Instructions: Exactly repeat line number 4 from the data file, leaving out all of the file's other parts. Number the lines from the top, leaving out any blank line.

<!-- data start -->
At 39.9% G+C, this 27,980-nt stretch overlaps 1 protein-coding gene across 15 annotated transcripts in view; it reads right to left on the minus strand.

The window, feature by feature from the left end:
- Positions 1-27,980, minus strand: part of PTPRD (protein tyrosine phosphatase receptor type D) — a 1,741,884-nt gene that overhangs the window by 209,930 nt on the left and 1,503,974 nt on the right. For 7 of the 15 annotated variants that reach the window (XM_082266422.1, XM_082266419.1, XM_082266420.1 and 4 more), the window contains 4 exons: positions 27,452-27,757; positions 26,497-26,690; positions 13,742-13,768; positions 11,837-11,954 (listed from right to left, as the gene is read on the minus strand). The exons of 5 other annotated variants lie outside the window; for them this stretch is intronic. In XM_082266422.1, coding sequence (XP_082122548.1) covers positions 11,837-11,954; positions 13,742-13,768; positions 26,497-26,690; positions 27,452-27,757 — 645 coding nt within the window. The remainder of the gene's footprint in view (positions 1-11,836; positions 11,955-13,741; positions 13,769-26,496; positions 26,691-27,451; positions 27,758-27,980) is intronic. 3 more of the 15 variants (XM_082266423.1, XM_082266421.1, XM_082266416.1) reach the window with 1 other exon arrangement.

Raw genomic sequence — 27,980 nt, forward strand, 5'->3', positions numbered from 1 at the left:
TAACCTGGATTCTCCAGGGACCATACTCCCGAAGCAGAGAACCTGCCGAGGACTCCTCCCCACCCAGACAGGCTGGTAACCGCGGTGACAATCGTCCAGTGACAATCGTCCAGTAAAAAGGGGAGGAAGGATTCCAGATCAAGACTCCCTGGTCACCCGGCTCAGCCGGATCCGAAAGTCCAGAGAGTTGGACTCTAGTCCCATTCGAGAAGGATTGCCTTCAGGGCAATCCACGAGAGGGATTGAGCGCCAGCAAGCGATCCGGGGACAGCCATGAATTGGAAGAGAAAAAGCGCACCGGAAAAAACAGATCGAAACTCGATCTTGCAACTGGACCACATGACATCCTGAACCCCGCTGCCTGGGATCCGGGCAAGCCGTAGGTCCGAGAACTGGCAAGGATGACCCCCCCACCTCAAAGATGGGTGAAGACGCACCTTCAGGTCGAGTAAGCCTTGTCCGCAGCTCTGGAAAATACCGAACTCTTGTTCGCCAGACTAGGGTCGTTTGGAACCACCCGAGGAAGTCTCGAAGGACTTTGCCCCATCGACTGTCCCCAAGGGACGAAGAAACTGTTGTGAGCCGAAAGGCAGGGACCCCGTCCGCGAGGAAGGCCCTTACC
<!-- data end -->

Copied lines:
Raw genomic sequence — 27,980 nt, forward strand, 5'->3', positions numbered from 1 at the left: